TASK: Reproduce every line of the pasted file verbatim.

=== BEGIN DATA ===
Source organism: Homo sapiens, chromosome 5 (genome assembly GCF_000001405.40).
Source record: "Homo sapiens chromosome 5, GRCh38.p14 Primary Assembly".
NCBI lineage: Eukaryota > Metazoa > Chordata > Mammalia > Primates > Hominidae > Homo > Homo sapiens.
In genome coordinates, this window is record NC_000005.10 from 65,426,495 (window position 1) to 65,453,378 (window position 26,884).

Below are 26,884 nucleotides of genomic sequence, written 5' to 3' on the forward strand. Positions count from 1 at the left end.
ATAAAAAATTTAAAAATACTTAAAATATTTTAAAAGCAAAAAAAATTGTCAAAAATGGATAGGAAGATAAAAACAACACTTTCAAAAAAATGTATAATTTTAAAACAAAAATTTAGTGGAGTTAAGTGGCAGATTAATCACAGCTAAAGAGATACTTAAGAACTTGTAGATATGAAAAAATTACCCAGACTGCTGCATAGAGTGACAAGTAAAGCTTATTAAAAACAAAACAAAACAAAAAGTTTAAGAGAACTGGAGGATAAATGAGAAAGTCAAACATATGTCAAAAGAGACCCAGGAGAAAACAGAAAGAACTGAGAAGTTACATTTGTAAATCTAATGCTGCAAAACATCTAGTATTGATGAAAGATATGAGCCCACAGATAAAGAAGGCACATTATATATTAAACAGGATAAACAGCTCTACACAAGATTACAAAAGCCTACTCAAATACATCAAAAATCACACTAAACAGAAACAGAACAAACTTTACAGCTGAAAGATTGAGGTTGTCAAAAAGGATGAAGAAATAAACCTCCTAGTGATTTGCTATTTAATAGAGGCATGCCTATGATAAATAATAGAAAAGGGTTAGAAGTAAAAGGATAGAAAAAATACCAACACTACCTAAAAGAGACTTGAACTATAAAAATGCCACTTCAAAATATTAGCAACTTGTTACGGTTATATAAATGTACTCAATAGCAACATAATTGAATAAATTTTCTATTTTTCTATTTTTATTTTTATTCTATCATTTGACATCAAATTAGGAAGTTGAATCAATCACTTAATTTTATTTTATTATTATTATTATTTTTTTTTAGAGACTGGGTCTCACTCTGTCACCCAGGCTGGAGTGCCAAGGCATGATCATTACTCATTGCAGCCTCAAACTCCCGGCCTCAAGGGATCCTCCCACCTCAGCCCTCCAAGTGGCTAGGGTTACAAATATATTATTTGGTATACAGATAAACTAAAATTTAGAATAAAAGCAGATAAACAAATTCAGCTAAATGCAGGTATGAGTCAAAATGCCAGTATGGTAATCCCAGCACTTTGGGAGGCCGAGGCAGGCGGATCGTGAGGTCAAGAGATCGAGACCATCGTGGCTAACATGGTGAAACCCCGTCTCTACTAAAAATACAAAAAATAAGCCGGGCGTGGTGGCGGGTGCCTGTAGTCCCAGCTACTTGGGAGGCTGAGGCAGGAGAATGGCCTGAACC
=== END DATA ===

Source organism: Homo sapiens, chromosome 5 (genome assembly GCF_000001405.40).
Source record: "Homo sapiens chromosome 5, GRCh38.p14 Primary Assembly".
NCBI lineage: Eukaryota > Metazoa > Chordata > Mammalia > Primates > Hominidae > Homo > Homo sapiens.
In genome coordinates, this window is record NC_000005.10 from 65,426,495 (window position 1) to 65,453,378 (window position 26,884).

Below are 26,884 nucleotides of genomic sequence, written 5' to 3' on the forward strand. Positions count from 1 at the left end.
ATAAAAAATTTAAAAATACTTAAAATATTTTAAAAGCAAAAAAAATTGTCAAAAATGGATAGGAAGATAAAAACAACACTTTCAAAAAAATGTATAATTTTAAAACAAAAATTTAGTGGAGTTAAGTGGCAGATTAATCACAGCTAAAGAGATACTTAAGAACTTGTAGATATGAAAAAATTACCCAGACTGCTGCATAGAGTGACAAGTAAAGCTTATTAAAAACAAAACAAAACAAAAAGTTTAAGAGAACTGGAGGATAAATGAGAAAGTCAAACATATGTCAAAAGAGACCCAGGAGAAAACAGAAAGAACTGAGAAGTTACATTTGTAAATCTAATGCTGCAAAACATCTAGTATTGATGAAAGATATGAGCCCACAGATAAAGAAGGCACATTATATATTAAACAGGATAAACAGCTCTACACAAGATTACAAAAGCCTACTCAAATACATCAAAAATCACACTAAACAGAAACAGAACAAACTTTACAGCTGAAAGATTGAGGTTGTCAAAAAGGATGAAGAAATAAACCTCCTAGTGATTTGCTATTTAATAGAGGCATGCCTATGATAAATAATAGAAAAGGGTTAGAAGTAAAAGGATAGAAAAAATACCAACACTACCTAAAAGAGACTTGAACTATAAAAATGCCACTTCAAAATATTAGCAACTTGTTACGGTTATATAAATGTACTCAATAGCAACATAATTGAATAAATTTTCTATTTTTCTATTTTTATTTTTATTCTATCATTTGACATCAAATTAGGAAGTTGAATCAATCACTTAATTTTATTTTATTATTATTATTATTTTTTTTTAGAGACTGGGTCTCACTCTGTCACCCAGGCTGGAGTGCCAAGGCATGATCATTACTCATTGCAGCCTCAAACTCCCGGCCTCAAGGGATCCTCCCACCTCAGCCCTCCAAGTGGCTAGGGTTACAAATATATTATTTGGTATACAGATAAACTAAAATTTAGAATAAAAGCAGATAAACAAATTCAGCTAAATGCAGGTATGAGTCAAAATGCCAGTATGGTAATCCCAGCACTTTGGGAGGCCGAGGCAGGCGGATCGTGAGGTCAAGAGATCGAGACCATCGTGGCTAACATGGTGAAACCCCGTCTCTACTAAAAATACAAAAAATAAGCCGGGCGTGGTGGCGGGTGCCTGTAGTCCCAGCTACTTGGGAGGCTGAGGCAGGAGAATGGCCTGAACC